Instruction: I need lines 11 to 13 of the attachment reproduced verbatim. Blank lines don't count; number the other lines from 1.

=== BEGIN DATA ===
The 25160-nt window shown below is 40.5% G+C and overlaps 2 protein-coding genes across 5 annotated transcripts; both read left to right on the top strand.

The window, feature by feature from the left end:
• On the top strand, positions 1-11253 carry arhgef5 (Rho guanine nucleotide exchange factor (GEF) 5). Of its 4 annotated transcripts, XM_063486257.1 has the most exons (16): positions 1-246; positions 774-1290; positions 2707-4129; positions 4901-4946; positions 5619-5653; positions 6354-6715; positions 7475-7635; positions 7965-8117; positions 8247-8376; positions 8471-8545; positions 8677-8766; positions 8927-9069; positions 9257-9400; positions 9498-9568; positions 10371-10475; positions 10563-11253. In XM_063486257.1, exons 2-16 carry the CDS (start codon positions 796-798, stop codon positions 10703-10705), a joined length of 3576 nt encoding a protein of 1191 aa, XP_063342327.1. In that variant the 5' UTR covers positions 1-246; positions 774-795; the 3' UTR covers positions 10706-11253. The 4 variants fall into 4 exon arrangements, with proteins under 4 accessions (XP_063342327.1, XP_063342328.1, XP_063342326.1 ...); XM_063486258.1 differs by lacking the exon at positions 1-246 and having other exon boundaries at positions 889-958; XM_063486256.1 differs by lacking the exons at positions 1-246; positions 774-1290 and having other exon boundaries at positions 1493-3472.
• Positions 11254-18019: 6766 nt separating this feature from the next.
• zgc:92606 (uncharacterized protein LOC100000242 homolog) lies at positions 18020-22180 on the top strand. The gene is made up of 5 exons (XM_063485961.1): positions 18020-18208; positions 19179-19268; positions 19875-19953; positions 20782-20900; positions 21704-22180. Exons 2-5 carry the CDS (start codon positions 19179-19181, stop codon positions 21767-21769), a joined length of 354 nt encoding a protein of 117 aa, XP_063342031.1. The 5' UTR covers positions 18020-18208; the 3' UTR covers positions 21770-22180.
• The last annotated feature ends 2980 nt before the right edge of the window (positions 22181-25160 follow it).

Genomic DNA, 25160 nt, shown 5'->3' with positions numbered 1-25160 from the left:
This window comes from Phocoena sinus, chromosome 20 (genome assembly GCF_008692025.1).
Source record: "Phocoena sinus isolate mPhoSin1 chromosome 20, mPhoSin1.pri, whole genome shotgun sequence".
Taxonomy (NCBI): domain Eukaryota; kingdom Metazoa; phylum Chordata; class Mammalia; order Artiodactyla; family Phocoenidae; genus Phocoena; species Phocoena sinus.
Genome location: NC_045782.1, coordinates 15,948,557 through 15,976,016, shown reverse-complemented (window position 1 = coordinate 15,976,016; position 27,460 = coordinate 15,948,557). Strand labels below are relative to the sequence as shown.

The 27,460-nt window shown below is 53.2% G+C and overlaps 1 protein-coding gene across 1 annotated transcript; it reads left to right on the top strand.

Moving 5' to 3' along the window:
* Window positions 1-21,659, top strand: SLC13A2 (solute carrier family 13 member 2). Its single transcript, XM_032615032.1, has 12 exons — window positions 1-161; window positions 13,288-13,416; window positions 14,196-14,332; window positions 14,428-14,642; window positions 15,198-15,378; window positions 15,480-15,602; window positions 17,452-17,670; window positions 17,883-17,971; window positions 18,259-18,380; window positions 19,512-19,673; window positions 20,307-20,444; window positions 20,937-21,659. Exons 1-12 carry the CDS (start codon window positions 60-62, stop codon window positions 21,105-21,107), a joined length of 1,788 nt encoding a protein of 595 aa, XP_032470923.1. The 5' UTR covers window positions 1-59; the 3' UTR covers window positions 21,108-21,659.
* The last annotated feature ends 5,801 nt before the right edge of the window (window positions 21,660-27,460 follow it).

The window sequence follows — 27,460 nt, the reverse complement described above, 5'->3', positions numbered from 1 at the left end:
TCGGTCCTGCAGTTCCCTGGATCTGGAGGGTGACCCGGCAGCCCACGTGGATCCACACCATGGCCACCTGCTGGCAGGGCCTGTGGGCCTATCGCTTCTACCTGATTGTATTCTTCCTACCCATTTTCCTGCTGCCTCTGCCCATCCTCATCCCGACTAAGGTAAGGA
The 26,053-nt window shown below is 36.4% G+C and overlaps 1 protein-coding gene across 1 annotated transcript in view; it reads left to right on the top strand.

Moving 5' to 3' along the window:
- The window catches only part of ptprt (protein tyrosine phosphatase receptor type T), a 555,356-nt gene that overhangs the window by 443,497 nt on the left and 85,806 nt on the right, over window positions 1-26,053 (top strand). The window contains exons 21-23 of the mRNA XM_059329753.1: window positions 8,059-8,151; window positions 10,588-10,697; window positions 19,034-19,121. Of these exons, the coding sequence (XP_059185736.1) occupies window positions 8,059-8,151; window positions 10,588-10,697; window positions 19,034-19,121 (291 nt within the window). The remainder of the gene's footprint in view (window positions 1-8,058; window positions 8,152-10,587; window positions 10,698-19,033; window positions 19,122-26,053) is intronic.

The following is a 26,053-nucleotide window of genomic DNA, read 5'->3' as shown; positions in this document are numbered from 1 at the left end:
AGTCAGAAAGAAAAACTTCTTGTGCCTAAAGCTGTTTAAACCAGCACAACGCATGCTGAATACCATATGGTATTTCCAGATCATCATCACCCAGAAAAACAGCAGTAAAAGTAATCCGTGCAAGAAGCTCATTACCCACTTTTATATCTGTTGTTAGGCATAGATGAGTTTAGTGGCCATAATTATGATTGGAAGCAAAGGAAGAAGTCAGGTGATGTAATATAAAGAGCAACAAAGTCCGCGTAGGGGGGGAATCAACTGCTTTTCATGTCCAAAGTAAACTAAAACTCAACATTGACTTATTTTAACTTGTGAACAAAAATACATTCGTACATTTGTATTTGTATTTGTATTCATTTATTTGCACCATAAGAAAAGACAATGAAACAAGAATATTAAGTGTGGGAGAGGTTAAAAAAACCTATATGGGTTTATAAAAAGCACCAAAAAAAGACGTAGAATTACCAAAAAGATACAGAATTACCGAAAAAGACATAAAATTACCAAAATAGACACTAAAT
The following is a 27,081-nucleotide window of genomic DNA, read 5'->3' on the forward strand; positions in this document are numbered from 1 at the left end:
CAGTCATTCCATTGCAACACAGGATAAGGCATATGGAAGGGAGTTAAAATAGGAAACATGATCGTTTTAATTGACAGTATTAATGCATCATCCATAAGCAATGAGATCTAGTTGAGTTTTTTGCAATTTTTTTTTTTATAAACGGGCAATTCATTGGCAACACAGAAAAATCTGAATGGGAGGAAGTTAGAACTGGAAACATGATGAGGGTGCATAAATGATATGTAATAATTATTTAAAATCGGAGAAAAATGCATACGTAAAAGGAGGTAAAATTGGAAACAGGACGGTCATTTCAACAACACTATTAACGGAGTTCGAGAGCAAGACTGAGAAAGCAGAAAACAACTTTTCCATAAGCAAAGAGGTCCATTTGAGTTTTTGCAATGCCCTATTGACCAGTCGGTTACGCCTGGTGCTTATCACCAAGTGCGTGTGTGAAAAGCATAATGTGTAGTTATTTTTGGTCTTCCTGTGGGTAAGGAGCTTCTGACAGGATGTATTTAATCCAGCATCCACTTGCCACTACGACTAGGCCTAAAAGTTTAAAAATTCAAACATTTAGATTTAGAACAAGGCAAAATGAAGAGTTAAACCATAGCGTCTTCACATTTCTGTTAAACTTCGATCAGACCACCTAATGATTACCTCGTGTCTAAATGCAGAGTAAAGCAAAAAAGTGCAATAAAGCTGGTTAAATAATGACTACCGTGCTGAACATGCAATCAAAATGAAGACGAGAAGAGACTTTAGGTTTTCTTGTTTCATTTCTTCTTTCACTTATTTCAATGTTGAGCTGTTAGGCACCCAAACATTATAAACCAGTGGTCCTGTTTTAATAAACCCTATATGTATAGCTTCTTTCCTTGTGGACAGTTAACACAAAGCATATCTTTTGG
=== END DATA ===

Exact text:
Genome location: NC_045782.1, coordinates 15,948,557 through 15,976,016, shown reverse-complemented (window position 1 = coordinate 15,976,016; position 27,460 = coordinate 15,948,557). Strand labels below are relative to the sequence as shown.

The 27,460-nt window shown below is 53.2% G+C and overlaps 1 protein-coding gene across 1 annotated transcript; it reads left to right on the top strand.

Moving 5' to 3' along the window: